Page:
Sulphur Shampoo for Dogsby Jennifer Carey
Is your dog itching and scratching too much?
If your dog scratches often, he could need a medicated shampoo. Just like humans, dogs can suffer from itchy skin and dermatological conditions like allergies and seborrhea. When scratching becomes frequent, or you notice skin problems in your pet, contact your veterinarian immediately to have the condition diagnosed. He may recommend a sulphur shampoo for your dog.
What Is Sulphur?
Sulphur is a non-metallic element that has been used medicinally for decades. Dermatologists use sulphur to treat funguses and bacteria on the skin. Sulphur can be used by itself or in combination with other ingredients. It can reduce the itching and flaking caused by seborrhea. Clinical trials have proven sulphur safe and effective in the topical treatment of skin conditions.
What Is Seborrhea?
Seborrhea is a skin condition that causes itching, flaking, scaling and inflammation. It can also cause redness, hair loss and skin lesions. Seborrhea is the result of bacterial yeast and too much oil on your dog's skin. If it is left untreated, infection can occur. If your dog has symptoms of seborrhea, it is important to have him examined and diagnosed in order to begin treatment as soon as possible.
Why Use Sulphur Shampoo on Your Dog?
Bathing your dog with sulphur shampoo will clean his hair and skin, remove excess oils, eliminate allergens and lather away scales and flakes. The topical sulphur in the shampoo will control yeast and bacteria and bring him relief from itching and scratching. Sulphur shampoo for dogs sometimes contains salicylic acid to address epidermal problems. The extra ingredient increases the efficacy of the sulphur.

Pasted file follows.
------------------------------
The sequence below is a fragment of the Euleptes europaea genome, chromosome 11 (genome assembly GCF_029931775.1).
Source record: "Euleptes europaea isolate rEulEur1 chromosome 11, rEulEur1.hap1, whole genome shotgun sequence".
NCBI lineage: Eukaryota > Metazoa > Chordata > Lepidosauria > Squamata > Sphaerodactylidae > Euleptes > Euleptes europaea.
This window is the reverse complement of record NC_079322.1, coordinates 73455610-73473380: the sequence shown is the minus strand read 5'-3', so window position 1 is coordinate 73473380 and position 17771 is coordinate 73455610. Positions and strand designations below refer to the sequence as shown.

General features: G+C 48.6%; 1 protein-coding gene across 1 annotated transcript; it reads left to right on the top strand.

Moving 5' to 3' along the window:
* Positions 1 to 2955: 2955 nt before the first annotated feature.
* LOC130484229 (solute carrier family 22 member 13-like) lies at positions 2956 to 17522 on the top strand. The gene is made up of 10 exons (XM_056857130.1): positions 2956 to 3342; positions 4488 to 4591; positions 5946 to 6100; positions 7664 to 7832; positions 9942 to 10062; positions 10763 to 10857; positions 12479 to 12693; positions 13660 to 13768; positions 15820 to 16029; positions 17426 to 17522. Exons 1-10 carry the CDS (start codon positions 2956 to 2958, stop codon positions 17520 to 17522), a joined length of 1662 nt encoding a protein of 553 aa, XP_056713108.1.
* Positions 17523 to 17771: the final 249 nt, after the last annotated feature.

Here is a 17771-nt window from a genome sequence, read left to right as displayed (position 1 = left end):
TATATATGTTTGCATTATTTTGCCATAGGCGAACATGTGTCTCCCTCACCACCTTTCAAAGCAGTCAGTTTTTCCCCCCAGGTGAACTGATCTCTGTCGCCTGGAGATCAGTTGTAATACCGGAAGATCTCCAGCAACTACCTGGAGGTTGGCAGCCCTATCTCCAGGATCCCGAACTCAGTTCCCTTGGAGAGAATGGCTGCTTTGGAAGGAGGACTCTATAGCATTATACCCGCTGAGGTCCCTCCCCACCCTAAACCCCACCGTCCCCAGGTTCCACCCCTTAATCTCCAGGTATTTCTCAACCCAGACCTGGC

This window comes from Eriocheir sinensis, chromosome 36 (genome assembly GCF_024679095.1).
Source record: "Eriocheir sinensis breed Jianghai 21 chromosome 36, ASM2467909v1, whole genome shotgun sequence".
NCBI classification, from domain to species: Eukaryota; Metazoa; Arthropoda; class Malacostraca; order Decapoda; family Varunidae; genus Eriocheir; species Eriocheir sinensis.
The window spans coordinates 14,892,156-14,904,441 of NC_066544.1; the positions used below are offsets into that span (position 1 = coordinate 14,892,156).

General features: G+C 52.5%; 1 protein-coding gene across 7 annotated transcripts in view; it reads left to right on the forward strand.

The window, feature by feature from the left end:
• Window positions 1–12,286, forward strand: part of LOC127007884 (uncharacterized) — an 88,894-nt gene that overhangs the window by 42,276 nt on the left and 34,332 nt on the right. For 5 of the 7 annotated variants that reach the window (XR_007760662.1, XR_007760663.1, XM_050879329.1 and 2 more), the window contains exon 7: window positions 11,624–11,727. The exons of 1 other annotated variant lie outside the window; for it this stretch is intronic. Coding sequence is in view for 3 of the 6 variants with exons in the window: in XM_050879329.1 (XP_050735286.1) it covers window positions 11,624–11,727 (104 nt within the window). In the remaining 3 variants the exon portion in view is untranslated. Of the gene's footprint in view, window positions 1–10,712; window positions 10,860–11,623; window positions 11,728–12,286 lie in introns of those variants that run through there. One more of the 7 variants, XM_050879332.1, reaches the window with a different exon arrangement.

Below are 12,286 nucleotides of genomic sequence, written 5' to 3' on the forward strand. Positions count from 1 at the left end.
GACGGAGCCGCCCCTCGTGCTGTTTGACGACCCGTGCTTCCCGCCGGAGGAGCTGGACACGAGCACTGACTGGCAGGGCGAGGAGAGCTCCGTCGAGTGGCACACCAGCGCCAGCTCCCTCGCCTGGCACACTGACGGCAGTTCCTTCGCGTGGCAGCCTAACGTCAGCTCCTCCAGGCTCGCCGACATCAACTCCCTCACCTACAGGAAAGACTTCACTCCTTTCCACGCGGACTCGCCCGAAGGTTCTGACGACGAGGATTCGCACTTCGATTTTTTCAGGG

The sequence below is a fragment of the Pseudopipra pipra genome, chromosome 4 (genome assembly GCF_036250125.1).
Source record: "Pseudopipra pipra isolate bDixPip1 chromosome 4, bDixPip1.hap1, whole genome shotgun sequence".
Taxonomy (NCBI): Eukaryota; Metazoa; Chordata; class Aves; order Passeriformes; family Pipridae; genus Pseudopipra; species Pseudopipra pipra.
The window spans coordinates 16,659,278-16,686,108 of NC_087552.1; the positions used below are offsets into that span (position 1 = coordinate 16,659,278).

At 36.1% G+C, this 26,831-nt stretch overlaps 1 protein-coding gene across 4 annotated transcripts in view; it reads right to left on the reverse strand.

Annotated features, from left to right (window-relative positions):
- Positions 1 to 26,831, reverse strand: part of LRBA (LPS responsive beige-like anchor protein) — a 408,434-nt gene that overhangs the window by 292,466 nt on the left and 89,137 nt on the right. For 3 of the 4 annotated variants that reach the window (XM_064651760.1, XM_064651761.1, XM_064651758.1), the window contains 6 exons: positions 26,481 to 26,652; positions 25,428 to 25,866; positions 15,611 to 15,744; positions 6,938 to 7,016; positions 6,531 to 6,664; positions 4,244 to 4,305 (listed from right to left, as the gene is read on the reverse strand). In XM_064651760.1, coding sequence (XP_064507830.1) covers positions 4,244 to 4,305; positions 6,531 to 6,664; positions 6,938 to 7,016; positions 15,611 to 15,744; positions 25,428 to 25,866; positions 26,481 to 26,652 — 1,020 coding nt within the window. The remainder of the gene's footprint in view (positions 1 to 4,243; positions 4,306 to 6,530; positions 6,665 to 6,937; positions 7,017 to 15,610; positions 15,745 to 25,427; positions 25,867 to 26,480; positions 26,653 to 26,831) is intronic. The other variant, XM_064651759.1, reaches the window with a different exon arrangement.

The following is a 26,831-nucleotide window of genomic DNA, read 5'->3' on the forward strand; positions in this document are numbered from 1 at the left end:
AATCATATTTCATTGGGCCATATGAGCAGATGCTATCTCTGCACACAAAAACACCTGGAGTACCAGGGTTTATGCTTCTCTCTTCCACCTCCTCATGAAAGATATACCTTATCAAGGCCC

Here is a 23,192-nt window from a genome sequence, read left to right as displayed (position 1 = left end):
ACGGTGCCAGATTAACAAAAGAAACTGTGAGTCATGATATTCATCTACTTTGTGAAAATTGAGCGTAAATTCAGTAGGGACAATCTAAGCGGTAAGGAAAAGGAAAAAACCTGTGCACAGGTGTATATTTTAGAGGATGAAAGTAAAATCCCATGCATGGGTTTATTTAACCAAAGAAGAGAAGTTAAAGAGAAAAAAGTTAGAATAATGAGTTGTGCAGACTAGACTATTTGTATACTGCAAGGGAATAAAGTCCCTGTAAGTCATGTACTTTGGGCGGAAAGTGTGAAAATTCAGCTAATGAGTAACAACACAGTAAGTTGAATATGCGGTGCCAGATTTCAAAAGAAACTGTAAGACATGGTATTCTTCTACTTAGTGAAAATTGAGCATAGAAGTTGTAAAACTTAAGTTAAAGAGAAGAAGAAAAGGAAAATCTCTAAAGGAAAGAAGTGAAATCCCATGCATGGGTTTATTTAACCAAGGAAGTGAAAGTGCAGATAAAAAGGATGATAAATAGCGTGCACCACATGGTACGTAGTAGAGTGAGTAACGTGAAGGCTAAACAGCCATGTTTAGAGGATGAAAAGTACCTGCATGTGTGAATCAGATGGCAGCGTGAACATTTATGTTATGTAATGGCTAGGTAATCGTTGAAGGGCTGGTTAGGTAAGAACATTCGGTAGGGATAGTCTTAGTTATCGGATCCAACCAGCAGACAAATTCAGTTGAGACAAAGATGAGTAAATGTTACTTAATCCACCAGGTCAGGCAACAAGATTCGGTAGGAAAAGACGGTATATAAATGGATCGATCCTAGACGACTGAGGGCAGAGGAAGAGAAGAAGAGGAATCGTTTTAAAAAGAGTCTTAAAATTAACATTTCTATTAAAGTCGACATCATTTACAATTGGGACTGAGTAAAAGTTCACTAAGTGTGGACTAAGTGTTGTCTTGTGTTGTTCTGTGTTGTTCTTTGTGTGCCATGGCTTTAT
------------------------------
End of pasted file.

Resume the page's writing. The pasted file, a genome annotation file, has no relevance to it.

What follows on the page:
How to Use Sulphur Shampoo
Follow the directions on the shampoo bottle, as well as the instructions of your veterinarian. Wet your dog thoroughly with warm water and apply the shampoo to his entire coat. Lather well and work the shampoo deeply through his hair to ensure that you are cleaning his skin. Most sulphur shampoos are worked in for up to 15 minutes. Rinse your dog well. Groom him often to rid him of loose hair and skin flakes. Never use human shampoo on your dog, as this can further irritate his skin and his eyes. Use a sulphur shampoo made for dogs.
Video of the Day
- The Medical Dictionary: The use of sulfur in dermatology
- National Library of Medicine and National Institutes of Health: Seborrheic dermatitis
- The Merck Veterinary Manual: Seborrhea: Introduction
- Veterinary Medicine DVM 360: CVC Highlights: Bathing is key to managing pruritus in dogs and cats.
- Cutis: Effects of sulfur and salicylic acid in a shampoo base in the treatment of dandruff: a double-blind study using corneocyte counts and clinical grading
- Dr. Jeff Vidt: Shampoo Therapy
- Ryan McVay/Stockbyte/Getty Images